Book Heaven

Where the world of books and life intersect

Location: South Amboy, New Jersey

I am deeply involved in trying to solve the discrepancy between being interested in zen and trying to acquire all the things I've been accumulating

Friday, June 23, 2006

Eat This Book

When I first spotted Eat This Book (yes, that really is the title) in my local library, I didn't even bother to pick it up. As someone who eats with a glacial slowness, I really didn't think I'd be interested in a book about competitive eating. The book, a trade paperback, is rather eye-catching though, owing principally to its plasticized cover, a marketing move that more publishers should probably consider. Design-wise, the cover is effective but hardly inspiring -- three hot dogs in buns stretch across the cover with the title written in mustard. Since the subtitle is "a year of gorging and glory on the competitive eating circuit," I think there should definitely be at least one exclamation point after the title.

On my next visit to the library the book was still there and I took it out figuring I'd probably only read a chapter or two. Author Ryan Nerz had me hooked after a few pages though and I found the book pretty easy to breeze through. After reading the first chapter which details Nerz' introduction to the "sport", you can pretty much turn to any chapter and find something interesting.

At the back of the book is a list of the 83 foods for which IFOCE (the International Federation of Competitive Eating) is keeping records. Amazingly, two people hold 35 of the individual records. Even more amazing is that the number one record holder, Sonya Thomas, is a diminuitive waif-like woman who can't weigh much more than 100 pounds. Here's a list of a few of the records she holds:

Baked Beans 8.4 pounds in 2 minutes and 48 seconds
Cheesecake 11 pounds in 9 minutes
Chicken Wings 167 in 32 minutes
Oysters 46 dozen in 10 minutes

For me the most amazing achievement is Oleg Zhornitskiy's downing of 8 pounds of mayonnaise in eight minutes! You'll be sad to find out though that Cool Hand Luke really isn't so cool anymore since Sonya only took 6 minutes and 40 seconds to down 65 hard-boiled eggs while ol' Luke took the better part of a couple reels of film to do a measly fifty.

In the best tradition of modern reportage, the author dives into the world of competitive eating himself with quite painful results. Yes, this book is a gut-wrenching literary feast and while you may be able to put it down, you won't soon forget some of the characters and their oddball achievements. The book even sports a great blurb on the back cover by Takeru Kobayashi, who at only 131 pounds seemed to singlehandedly ignite this sport when he shattered the hot dog eating record at Nathan's annual 4th of July contest (53.5 dogs and buns in 12 minutes):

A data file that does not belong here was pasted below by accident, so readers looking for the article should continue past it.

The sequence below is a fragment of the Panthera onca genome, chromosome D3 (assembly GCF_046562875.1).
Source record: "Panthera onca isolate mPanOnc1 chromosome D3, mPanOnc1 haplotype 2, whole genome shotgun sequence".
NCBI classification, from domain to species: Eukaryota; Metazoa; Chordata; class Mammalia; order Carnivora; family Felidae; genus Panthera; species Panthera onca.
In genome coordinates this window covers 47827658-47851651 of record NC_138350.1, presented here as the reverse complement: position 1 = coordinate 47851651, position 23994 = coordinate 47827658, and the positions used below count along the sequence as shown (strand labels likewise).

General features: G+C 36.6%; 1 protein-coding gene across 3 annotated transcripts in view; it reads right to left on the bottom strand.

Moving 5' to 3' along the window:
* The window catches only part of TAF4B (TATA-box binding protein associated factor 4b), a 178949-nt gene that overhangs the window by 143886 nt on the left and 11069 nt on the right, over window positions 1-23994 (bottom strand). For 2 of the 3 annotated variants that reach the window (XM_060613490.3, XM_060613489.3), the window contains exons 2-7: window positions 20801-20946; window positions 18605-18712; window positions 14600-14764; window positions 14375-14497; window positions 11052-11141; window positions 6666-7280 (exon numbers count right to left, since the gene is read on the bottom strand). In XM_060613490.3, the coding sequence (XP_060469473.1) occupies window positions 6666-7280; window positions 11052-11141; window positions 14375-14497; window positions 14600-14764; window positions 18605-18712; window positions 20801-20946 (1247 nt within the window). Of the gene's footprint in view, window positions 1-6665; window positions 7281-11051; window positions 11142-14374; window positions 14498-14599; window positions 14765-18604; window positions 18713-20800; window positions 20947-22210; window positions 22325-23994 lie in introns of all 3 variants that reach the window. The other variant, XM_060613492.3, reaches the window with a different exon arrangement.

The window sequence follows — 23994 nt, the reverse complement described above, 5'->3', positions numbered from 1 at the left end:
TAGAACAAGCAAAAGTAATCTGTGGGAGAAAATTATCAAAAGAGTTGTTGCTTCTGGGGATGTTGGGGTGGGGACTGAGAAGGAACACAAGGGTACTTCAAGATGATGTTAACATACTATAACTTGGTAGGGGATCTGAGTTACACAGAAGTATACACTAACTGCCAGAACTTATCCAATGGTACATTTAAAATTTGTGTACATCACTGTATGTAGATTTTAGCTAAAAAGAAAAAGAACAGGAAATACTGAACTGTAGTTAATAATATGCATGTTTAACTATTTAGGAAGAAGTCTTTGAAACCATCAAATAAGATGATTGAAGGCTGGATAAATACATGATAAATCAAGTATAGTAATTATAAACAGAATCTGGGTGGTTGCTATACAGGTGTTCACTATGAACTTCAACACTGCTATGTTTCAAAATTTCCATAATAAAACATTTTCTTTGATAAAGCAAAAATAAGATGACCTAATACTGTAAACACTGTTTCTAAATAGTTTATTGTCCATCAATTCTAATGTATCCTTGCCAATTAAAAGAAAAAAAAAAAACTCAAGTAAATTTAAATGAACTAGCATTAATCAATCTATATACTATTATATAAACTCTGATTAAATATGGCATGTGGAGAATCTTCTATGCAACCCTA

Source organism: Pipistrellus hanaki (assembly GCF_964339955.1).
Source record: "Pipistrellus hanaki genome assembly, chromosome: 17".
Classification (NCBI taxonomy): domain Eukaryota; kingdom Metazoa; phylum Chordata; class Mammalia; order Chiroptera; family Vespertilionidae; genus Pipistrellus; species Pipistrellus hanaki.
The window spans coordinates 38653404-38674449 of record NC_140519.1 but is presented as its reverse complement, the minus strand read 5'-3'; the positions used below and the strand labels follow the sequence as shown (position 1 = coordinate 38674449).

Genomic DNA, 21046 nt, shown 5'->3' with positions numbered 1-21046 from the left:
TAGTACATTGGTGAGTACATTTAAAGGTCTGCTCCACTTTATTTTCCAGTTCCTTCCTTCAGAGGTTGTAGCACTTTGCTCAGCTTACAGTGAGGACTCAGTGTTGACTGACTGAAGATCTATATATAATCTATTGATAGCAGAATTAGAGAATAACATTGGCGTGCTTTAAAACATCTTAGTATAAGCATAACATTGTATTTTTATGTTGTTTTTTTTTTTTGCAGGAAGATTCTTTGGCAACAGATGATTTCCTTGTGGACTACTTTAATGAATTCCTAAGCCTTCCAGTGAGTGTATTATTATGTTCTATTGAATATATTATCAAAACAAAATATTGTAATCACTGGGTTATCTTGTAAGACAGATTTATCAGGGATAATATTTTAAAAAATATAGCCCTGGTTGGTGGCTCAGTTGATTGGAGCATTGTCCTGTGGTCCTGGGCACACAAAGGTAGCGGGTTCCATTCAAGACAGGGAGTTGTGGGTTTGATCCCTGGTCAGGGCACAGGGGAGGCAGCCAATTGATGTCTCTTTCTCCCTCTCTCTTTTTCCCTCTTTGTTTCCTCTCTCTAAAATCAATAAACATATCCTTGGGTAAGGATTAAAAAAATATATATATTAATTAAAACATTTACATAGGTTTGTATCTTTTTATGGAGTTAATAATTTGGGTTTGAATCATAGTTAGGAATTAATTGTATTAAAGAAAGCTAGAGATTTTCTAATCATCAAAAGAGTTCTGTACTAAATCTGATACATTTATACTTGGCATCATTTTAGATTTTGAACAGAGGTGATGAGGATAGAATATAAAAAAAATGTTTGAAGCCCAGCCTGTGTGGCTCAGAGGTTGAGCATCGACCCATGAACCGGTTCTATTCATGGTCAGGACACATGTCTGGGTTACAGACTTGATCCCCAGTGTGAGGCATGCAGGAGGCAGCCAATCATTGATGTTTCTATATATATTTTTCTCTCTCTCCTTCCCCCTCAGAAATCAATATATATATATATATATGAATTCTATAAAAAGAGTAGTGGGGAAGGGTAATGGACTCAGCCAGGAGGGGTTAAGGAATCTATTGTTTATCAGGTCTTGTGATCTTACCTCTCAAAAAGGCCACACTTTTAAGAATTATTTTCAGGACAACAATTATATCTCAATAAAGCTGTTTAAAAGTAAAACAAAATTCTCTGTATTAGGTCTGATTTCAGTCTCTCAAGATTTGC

Using my own patented dunking technique, I ate this book in two minutes and thirteen seconds. It should have been faster, but the cover did not masticate easily.

Lest you think the actual eating of the book impossible, at one point Nerz recounts the story of a man who started out eating glass and worked up to some other truly strange items -- bicycles, TV sets, supermarket carts, a coffin, and (get this) a Cessna airplane (a two year long labor of love which evidently got him in the Guiness Book of World Records).

Oh yeah, I forgot one great achievement (kind of forgettable after that Cessna though) was Kobayashi's performance after eating Japanese buffet food for 45 minutes -- the 131 pound man gained a whopping 26 and a half pounds. After reading this book you may never feel nauseous again.


Blogger Bill said...

And to think that I didn't even know there was a "competitive eating circuit" until I read this post. You should now read Harry Crews' Car.

6:45 AM  

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